What DNA testing can tell you about your health

What DNA testing can tell you about your health

Mention DNA tests and our thoughts are likely to jump to paternity testing or exploring family ancestry. But did you know that DNA testing can also help you manage your weight, check for the likelihood of developing a particular health issue or identify a potential intolerance or sensitivity to certain foods?

Our DNA can alter the way each of us digest, absorb and metabolise nutrients and play a part in determining the health of our organs, as well as impacting how likely we are to develop certain health problems.

Here we explore just some of the ways you can use DNA testing to benefit your health, from the comfort of your own home.

1. Weight management

How many times have you been frustrated when a diet that has worked brilliantly for a friend has made absolutely no difference to your weight loss efforts?

All of our bodies are different and react in different ways to different foods, so most of us have to rely on trial and error when trying to find a diet that works for us. The problem is that our diets are so multifaceted that it can be hard to know what has and hasn’t worked. Luckily, DNA dietary testing can eliminate some of this confusion and unpick the key factors that will improve your individual health and wellbeing.

The tests have been developed by medical experts to help you understand whether a particular genetic reason may be impacting your individual ability to lose weight.

Also known as nutrigenomics, DNA tests can tell us how our bodies uniquely respond to different nutrients. It works by testing for genetic markers to examine how we process fat, protein and carbohydrates - as well as other substances. This helps us understand how we can change our diets to aid weight loss, blood pressure control, lower cholesterol, improve our gut health and our overall health and wellness.

A good example is the FTO gene, which has 3 possible variants AA, AT or TT. Only people with the AA variant - just 1 in 5 people - will benefit from following a high protein diet, while for those with the AT or TT variant, the same diet will be ineffective. People with the FTO AA genotype also benefit from exercise to aid weight loss whereas for others, it may not produce the desired results, whereas, focussing on a low carb diet, a low-fat diet or switching from animal fat to plant fat could be more effective.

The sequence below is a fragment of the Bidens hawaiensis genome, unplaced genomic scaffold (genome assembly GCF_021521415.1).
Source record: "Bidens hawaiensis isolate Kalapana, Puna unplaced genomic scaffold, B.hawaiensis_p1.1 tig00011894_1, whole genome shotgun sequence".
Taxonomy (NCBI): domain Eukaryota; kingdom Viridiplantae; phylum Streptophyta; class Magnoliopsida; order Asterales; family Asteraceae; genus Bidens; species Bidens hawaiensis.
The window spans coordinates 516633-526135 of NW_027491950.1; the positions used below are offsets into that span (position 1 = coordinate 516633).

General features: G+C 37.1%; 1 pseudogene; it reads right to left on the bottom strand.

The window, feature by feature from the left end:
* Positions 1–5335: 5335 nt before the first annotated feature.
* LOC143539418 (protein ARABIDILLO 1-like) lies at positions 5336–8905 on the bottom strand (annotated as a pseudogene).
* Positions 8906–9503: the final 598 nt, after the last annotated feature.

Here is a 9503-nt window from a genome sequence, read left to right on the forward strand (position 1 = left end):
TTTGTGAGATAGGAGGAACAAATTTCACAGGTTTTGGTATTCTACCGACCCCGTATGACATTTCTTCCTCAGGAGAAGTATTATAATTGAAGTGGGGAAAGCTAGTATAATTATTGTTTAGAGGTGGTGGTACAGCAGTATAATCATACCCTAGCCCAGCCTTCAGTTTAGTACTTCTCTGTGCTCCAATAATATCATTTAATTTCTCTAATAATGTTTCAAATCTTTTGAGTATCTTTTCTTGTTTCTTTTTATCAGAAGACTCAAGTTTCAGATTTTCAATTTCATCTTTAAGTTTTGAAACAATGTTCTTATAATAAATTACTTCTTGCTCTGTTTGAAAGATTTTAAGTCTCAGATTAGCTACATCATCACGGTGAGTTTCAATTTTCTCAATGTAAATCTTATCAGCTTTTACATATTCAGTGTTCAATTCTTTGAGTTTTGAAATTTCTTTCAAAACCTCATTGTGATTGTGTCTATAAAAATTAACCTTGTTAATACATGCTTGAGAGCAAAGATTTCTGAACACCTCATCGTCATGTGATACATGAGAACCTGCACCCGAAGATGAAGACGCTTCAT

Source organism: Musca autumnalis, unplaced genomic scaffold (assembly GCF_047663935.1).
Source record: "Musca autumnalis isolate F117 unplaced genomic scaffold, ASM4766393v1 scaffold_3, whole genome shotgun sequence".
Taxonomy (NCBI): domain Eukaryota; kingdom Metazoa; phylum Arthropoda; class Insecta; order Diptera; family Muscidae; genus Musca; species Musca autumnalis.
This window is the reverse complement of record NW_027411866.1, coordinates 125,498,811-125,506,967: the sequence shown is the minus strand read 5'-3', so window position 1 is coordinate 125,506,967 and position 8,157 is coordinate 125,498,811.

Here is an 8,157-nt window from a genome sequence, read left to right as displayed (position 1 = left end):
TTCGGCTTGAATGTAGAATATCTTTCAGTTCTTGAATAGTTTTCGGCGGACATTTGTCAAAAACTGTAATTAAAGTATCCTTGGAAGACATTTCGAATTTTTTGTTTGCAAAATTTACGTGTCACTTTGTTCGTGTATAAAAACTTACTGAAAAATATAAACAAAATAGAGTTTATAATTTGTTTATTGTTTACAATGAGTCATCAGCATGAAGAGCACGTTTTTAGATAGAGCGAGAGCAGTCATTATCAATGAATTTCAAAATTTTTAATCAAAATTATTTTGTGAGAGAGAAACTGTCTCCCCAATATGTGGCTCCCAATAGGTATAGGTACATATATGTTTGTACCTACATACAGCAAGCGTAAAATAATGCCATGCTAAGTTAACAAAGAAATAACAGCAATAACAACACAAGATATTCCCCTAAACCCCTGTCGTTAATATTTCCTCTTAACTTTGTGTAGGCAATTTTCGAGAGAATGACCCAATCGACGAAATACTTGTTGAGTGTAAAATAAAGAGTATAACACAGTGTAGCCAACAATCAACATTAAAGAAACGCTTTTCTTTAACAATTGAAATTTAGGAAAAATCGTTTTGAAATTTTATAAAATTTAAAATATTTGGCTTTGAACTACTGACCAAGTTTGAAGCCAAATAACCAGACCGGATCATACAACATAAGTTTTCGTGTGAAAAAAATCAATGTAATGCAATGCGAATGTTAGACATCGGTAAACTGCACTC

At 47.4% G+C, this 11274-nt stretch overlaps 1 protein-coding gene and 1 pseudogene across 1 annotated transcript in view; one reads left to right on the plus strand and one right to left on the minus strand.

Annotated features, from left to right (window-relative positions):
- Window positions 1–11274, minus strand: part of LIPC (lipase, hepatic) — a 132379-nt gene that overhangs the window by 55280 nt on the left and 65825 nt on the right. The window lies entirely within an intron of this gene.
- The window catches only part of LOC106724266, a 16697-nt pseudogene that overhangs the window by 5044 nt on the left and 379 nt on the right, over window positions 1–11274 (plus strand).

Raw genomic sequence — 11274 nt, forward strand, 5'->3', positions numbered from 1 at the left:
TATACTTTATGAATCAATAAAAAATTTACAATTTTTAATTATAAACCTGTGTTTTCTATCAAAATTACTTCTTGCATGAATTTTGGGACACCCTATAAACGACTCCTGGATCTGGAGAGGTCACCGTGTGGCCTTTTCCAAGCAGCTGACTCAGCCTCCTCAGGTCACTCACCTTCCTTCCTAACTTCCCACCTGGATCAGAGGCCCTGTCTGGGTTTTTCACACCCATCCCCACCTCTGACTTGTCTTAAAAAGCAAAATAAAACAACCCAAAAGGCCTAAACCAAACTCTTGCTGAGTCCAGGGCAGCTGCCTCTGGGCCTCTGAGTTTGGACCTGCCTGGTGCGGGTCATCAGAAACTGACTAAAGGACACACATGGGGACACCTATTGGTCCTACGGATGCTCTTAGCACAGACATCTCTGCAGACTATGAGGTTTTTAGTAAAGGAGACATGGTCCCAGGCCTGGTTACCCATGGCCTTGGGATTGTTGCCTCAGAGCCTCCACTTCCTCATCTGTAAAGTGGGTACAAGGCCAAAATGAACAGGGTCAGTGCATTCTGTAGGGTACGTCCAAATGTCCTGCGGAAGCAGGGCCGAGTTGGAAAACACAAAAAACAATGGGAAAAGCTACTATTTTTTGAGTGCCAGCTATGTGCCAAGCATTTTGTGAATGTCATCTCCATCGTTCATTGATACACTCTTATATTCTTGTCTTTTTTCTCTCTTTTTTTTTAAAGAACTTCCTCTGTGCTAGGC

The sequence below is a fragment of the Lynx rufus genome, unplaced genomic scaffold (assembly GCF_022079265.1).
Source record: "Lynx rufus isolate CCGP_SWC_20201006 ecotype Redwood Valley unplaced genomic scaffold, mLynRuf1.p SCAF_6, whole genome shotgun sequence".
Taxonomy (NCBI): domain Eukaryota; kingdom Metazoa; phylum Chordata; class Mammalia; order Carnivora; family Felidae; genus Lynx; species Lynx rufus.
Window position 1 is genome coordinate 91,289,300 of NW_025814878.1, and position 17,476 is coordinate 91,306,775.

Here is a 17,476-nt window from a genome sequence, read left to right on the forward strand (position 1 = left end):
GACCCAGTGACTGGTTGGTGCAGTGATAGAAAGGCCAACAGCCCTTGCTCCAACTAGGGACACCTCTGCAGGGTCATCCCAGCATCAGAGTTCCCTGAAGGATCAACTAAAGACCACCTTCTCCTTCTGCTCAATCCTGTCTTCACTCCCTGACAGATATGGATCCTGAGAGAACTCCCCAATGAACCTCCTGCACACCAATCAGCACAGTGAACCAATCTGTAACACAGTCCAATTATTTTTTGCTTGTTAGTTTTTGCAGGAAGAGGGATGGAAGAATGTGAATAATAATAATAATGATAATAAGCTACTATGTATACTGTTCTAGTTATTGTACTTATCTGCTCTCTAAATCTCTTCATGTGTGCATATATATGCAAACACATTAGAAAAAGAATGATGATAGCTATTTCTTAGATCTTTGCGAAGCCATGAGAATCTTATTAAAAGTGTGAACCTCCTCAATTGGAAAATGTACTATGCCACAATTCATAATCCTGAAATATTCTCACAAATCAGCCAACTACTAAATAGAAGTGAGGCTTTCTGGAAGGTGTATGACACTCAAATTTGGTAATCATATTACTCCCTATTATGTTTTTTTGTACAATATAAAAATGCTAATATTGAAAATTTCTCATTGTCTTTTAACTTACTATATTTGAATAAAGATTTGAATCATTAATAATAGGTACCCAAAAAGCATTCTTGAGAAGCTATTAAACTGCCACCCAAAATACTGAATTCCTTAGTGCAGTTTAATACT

A DNA test can also identify other, specific reasons why you might be struggling to manage your weight. For example, your thyroid stimulating hormone level may be higher than average, or your body may not be able to metabolise certain nutrients¹, such as glucose.

2. Gut health

Most of us will have experienced some kind of digestive disorder at some point in our lives and know all too well how uncomfortable and embarrassing it can be, not to mention how difficult it is to know what’s causing the symptoms. A DNA test can help you identify whether you are likely to have one of the most common intolerances, lactose or gluten.

Lactose intolerance occurs when we don’t have the ability to digest the sugar that’s in milk past the age of 5. The LCT gene encodes for the enzyme that breaks down lactose. If your body doesn’t produce enough of this, it can lead to bloating and diarrhoea whenever you consume dairy products.

Wheat intolerance can be identified using the HLA gene to find out if you have the variant that puts you at a higher risk of developing coeliac disease, an allergy to gluten², the protein found in wheat, barley and rye.

3. Food sensitivities

As well as finding out your body’s sensitivity to food groups, taking a DNA test can also identify how you react to substances such as caffeine and alcohol – all important factors when controlling blood pressure and blood lipids.

Take caffeine for example. Differences in our CYP1A2 genotype determine whether we are able to metabolise caffeine quickly or slowly. While fast caffeine metabolisers may be able to drink 1 to 3 cups of coffee every day without any health issues, slower caffeine metabolisers should limit their caffeine intake to control their blood pressure and reduce the risk of heart problems.